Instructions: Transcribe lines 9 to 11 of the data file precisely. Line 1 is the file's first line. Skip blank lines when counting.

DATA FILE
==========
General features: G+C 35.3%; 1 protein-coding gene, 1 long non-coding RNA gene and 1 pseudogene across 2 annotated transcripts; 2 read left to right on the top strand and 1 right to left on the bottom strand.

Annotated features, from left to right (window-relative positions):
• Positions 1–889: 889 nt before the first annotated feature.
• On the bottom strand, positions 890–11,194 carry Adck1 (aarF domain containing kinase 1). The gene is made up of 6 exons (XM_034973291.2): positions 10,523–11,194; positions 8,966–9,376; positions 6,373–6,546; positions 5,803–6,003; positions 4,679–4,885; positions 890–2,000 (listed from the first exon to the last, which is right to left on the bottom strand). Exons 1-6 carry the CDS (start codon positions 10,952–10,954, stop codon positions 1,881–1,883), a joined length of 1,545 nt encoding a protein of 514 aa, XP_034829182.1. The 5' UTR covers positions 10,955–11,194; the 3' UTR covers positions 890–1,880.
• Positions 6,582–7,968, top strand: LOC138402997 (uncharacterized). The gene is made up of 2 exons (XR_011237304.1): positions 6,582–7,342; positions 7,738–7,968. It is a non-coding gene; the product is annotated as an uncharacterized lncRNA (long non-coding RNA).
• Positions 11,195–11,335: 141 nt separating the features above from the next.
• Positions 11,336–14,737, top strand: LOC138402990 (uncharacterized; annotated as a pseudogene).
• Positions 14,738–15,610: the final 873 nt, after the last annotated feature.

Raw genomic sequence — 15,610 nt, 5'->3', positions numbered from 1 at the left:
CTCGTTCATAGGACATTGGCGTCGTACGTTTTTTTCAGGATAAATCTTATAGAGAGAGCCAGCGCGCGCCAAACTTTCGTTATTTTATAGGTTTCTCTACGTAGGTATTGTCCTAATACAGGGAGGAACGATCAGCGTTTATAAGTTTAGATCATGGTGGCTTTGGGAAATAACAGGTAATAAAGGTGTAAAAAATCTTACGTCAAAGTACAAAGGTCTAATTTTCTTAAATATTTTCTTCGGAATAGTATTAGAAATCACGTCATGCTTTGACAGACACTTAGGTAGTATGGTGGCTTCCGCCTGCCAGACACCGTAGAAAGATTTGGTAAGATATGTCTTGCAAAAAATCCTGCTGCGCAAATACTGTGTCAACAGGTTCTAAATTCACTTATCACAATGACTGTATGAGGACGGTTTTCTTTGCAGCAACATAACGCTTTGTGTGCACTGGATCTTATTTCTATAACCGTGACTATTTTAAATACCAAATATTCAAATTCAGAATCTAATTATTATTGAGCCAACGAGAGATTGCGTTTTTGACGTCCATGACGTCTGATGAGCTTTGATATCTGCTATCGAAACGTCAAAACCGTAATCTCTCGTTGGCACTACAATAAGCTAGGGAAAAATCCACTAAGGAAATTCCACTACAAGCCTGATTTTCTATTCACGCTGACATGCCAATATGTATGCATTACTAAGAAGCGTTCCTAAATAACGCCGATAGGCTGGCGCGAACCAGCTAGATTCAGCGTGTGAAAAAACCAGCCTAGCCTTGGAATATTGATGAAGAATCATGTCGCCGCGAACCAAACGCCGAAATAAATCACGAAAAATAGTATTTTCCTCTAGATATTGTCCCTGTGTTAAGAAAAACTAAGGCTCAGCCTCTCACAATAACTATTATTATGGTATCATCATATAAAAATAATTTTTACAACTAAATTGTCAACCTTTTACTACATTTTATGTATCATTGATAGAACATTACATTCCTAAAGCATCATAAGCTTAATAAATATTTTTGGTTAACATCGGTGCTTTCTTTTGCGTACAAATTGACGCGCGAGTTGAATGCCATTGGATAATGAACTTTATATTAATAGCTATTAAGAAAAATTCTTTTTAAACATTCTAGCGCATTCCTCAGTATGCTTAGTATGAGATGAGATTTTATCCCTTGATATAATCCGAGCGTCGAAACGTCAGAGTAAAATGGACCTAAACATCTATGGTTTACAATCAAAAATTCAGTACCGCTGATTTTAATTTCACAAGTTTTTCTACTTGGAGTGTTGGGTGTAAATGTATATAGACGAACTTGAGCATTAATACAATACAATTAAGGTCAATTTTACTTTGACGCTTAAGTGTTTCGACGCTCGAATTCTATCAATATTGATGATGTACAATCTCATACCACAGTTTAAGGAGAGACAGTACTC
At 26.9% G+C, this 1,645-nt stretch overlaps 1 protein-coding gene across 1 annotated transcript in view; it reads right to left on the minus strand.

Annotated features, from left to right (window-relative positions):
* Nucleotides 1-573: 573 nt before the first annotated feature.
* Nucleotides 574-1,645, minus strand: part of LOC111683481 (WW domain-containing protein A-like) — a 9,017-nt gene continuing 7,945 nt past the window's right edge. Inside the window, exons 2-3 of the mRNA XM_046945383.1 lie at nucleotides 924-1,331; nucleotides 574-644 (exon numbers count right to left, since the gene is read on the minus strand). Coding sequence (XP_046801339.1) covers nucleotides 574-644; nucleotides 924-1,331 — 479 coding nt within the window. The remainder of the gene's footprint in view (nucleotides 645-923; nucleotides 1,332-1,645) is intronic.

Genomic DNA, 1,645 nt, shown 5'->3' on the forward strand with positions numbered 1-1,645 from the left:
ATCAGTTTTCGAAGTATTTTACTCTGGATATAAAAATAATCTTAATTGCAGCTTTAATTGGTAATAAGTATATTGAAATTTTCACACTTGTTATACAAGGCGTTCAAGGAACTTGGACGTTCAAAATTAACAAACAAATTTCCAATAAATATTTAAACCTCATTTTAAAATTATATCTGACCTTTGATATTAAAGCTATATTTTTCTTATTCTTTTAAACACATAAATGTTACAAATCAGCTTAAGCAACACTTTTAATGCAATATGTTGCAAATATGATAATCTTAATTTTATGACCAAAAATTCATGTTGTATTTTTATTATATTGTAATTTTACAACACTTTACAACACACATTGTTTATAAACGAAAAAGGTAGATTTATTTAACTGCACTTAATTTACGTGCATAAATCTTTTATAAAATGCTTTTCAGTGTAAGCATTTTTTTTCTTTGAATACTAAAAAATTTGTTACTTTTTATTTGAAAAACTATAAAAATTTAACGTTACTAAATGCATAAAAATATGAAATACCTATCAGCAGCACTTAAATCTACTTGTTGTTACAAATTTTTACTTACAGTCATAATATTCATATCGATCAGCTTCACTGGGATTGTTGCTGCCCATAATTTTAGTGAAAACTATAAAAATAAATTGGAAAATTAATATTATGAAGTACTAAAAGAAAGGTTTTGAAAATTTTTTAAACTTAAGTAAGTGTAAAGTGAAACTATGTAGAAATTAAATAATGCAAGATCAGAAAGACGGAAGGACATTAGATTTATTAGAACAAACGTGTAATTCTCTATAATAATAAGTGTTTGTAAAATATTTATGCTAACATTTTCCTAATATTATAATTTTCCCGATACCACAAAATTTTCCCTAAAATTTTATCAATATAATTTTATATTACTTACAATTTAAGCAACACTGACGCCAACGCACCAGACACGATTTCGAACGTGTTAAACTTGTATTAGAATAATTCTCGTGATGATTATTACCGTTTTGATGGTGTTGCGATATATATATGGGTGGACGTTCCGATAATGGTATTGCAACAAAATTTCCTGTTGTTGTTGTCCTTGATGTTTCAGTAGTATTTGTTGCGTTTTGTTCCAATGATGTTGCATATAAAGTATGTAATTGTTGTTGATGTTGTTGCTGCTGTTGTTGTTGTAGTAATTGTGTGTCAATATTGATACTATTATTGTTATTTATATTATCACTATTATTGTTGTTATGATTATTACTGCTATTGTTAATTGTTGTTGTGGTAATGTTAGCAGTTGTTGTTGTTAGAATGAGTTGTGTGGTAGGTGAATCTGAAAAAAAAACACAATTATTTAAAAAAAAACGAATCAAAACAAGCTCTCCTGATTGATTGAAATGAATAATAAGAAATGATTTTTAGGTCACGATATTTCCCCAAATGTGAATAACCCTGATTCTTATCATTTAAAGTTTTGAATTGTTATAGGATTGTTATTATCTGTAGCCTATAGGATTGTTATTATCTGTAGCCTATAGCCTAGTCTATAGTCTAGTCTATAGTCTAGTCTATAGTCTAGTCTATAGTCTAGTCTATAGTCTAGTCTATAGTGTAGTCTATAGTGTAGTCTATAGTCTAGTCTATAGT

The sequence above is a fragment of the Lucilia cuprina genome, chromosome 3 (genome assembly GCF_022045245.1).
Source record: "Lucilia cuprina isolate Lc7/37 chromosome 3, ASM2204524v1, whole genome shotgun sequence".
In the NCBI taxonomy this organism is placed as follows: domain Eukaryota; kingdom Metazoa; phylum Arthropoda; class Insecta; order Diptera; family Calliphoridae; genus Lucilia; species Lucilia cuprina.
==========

Raw genomic sequence — 15,610 nt, 5'->3', positions numbered from 1 at the left:
CTCGTTCATAGGACATTGGCGTCGTACGTTTTTTTCAGGATAAATCTTATAGAGAGAGCCAGCGCGCGCCAAACTTTCGTTATTTTATAGGTTTCTCTACGTAGGTATTGTCCTAATACAGGGAGGAACGATCAGCGTTTATAAGTTTAGATCATGGTGGCTTTGGGAAATAACAGGTAATAAAGGTGTAAAAAATCTTACGTCAAAGTACAAAGGTCTAATTTTCTTAAATATTTTCTTCGGAATAGTATTAGAAATCACGTCATGCTTTGACAGACACTTAGGTAGTATGGTGGCTTCCGCCTGCCAGACACCGTAGAAAGATTTGGTAAGATATGTCTTGCAAAAAATCCTGCTGCGCAAATACTGTGTCAACAGGTTCTAAATTCACTTATCACAATGACTGTATGAGGACGGTTTTCTTTGCAGCAACATAACGCTTTGTGTGCACTGGATCTTATTTCTATAACCGTGACTATTTTAAATACCAAATATTCAAATTCAGAATCTAATTATTATTGAGCCAACGAGAGATTGCGTTTTTGACGTCCATGACGTCTGATGAGCTTTGATATCTGCTATCGAAACGTCAAAACCGTAATCTCTCGTTGGCACTACAATAAGCTAGGGAAAAATCCACTAAGGAAATTCCACTACAAGCCTGATTTTCTATTCACGCTGACATGCCAATATGTATGCATTACTAAGAAGCGTTCCTAAATAACGCCGATAGGCTGGCGCGAACCAGCTAGATTCAGCGTGTGAAAAAACCAGCCTAGCCTTGGAATATTGATGAAGAATCATGTCGCCGCGAACCAAACGCCGAAATAAATCACGAAAAATAGTATTTTCCTCTAGATATTGTCCCTGTGTTAAGAAAAACTAAGGCTCAGCCTCTCACAATAACTATTATTATGGTATCATCATATAAAAATAATTTTTACAACTAAATTGTCAACCTTTTACTACATTTTATGTATCATTGATAGAACATTACATTCCTAAAGCATCATAAGCTTAATAAATATTTTTGGTTAACATCGGTGCTTTCTTTTGCGTACAAATTGACGCGCGAGTTGAATGCCATTGGATAATGAACTTTATATTAATAGCTATTAAGAAAAATTCTTTTTAAACATTCTAGCGCATTCCTCAGTATGCTTAGTATGAGATGAGATTTTATCCCTTGATATAATCCGAGCGTCGAAACGTCAGAGTAAAATGGACCTAAACATCTATGGTTTACAATCAAAAATTCAGTACCGCTGATTTTAATTTCACAAGTTTTTCTACTTGGAGTGTTGGGTGTAAATGTATATAGACGAACTTGAGCATTAATACAATACAATTAAGGTCAATTTTACTTTGACGCTTAAGTGTTTCGACGCTCGAATTCTATCAATATTGATGATGTACAATCTCATACCACAGTTTAAGGAGAGACAGTACTC
At 26.9% G+C, this 1,645-nt stretch overlaps 1 protein-coding gene across 1 annotated transcript in view; it reads right to left on the minus strand.